Conclusions and Relevance  Among adolescents followed up over 2 years, there was a statistically significant but modest association between higher frequency of digital media use and subsequent symptoms of ADHD. Further research is needed to determine whether this association is causal.

Full reference:

Ra CK, Cho J, Stone MD, et al |Association of Digital Media Use With Subsequent Symptoms of Attention-Deficit/Hyperactivity Disorder Among Adolescents| JAMA| 2018| 320| (3)|P.255–263|  doi:10.1001/jama.2018.8931

The article can be requested by Rotherham NHS staff here 

 

Investigation into the transition from child and adolescent mental health services to adult mental health services

Healthcare Safety Investigation Branch| July 2018 | Investigation into the transition from child and adolescent mental health services to adult mental health services

The Healthcare Safety Investigation Branch (HSIB) investigated the transition of care from child and adolescent mental health services (CAMHS) to adult mental health services (AHMS). This second report is the culmination of many months of rigorous and independent investigation, working closely with the organisations involved in the incident, as well as relevant organisations, and subject matter experts.

hsib
Image source: hsib.org.uk

A series of different methodologies were used which included: review of records, policies and procedures, and practice relating to transitioning of young people into adult services, and the identification of the needs of individual young people and the response to those needs.

A focus group involving up to 14 young people who had either transitioned from CAMHS to AMHS or were in the process of transitioning provided the investigation with a lived experience of the issues and concerns for young people and where services were not meeting their needs (Source: HSIB).

The summary report is here

The final  report can be read here  

A press release is available from HSIB 

Qualitative exploration of a targeted school‐based mindfulness course in England

McGeechan, G. J. et al. | Qualitative exploration of a targeted school‐based mindfulness course in England | Child and Adolescent Mental Health | published 27 June 2018

Abstract

Background

Mindfulness‐based training has been shown to provide benefits for adults with numerous conditions such as cancer, chronic pain, and depression. However, less is known about its impact for young people. Early adolescence (typically 10–14 years) is a time fraught with challenges such as cognitive changes, social, and academic pressures in the form of exams, all of which can provoke anxiety. While there is a lack of effectiveness studies, there is growing interest in the potential for school‐based mindfulness programmes to help young people cope with the pressures of modern life.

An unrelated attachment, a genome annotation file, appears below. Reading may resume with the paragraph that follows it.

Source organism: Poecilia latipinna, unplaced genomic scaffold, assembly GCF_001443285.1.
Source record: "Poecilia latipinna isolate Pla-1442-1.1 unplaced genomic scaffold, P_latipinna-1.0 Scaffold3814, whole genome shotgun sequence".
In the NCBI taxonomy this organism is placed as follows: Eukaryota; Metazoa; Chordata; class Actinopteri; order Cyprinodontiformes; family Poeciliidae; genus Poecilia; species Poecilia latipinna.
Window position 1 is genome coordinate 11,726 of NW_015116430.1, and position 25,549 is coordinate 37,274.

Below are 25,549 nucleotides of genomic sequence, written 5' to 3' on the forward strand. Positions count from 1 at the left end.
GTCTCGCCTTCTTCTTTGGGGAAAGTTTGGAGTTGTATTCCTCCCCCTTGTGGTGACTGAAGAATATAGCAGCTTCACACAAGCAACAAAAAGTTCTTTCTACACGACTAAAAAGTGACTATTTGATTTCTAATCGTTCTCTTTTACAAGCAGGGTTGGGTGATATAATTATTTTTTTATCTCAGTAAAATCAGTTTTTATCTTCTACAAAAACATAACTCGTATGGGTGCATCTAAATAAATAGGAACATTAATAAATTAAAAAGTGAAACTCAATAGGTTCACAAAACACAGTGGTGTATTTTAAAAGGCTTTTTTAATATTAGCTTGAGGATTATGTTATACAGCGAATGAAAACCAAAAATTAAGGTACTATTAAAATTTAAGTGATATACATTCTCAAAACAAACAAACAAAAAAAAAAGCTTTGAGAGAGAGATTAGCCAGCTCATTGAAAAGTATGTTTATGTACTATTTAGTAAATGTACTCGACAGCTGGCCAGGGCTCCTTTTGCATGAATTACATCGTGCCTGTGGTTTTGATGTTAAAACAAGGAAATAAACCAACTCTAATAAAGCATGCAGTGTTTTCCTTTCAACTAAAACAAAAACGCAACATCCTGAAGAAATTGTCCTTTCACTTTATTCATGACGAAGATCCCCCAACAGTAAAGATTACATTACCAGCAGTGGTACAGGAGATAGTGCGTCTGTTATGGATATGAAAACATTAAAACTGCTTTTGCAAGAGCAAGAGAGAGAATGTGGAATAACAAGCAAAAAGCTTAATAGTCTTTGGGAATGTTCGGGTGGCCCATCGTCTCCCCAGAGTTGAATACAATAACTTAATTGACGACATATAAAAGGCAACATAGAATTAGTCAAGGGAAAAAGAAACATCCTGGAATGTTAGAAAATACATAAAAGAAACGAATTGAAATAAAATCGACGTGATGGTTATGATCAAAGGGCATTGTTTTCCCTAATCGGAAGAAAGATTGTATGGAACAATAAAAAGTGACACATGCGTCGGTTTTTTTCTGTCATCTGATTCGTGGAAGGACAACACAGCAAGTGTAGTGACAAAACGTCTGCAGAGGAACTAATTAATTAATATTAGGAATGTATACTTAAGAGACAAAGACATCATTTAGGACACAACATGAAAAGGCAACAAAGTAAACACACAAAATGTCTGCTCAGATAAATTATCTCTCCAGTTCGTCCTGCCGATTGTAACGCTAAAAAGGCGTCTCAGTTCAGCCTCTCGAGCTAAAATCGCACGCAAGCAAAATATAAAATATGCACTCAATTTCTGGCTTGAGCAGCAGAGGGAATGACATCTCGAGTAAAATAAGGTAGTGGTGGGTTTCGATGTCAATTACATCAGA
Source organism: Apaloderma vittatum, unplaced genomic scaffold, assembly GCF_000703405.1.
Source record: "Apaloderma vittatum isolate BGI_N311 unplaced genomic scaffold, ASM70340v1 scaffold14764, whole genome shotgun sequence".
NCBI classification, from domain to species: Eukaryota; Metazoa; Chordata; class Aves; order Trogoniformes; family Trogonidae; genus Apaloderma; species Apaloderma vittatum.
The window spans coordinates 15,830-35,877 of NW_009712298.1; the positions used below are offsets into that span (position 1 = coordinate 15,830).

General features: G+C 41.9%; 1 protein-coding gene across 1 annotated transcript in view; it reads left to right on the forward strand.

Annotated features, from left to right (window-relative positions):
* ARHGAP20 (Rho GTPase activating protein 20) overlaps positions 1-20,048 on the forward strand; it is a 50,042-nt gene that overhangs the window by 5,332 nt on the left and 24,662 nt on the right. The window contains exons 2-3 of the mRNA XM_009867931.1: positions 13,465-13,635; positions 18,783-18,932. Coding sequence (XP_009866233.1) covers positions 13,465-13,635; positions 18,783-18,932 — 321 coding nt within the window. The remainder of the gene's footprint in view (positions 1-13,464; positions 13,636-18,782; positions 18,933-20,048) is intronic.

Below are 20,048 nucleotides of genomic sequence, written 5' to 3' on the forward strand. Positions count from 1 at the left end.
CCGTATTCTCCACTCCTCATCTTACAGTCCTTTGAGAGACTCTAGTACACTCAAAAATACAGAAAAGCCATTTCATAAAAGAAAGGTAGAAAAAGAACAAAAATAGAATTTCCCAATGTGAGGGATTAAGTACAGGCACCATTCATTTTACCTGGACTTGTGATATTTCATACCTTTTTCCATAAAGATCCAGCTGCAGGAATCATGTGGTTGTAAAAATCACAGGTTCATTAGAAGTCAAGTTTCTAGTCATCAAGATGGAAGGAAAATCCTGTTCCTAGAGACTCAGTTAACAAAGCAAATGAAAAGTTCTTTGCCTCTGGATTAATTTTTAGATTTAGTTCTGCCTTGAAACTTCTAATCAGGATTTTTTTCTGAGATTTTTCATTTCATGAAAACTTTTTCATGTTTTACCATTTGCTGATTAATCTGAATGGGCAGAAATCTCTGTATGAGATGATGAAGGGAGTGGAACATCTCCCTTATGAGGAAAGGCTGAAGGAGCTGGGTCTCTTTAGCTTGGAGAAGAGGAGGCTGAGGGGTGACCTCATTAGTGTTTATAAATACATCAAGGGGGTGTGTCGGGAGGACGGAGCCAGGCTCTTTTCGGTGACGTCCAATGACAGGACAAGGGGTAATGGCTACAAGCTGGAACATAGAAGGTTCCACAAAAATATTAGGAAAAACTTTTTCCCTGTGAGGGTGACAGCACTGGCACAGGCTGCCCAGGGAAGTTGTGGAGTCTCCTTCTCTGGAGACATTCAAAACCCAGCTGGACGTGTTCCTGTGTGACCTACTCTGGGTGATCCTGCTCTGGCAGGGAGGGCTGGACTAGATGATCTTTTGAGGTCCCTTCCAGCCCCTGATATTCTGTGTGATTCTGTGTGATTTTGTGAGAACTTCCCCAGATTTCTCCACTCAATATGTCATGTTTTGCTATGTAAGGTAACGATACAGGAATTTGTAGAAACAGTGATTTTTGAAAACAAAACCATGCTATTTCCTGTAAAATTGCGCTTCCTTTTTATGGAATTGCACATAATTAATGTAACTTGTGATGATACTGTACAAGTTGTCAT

Methods

This study outlines a qualitative exploration of a school‐based targeted mindfulness course. We interviewed 16 young people who had taken part in a 10‐week mindfulness course, and held a focus group with three members of teaching staff who delivered the programme. Interviews and focus groups were analysed using applied thematic analysis.

Results

While young people felt that they had to take part, once they started the programme they enjoyed it. Young people felt that they learned a range of coping skills, and it had a positive impact on their behaviour. However, the targeted approach of the intervention could lead to young people being stigmatised by their peers. Teaching staff could see the potential benefit of mindfulness courses in schools but felt there were some barriers to be overcome if it were to be implemented in the long term.

Conclusions

Young people were willing to engage in mindful practice and felt it better equipped them to deal with stressful situations.

Parent-child therapy helps young children with depression

New research demonstrates that an interactive therapy involving parents and their depressed preschoolers can reduce rates of depression and lower the severity of children’s symptoms | The American Journal of Psychiatry | via ScienceDaily

Children as young as three can be clinically depressed, and often that depression recurs as they get older and go to school. It also can reappear during adolescence and throughout life.

New research from Washington University School of Medicine demonstrates that an interactive therapy involving parents and their depressed children can reduce rates of depression and lower the severity of children’s symptoms: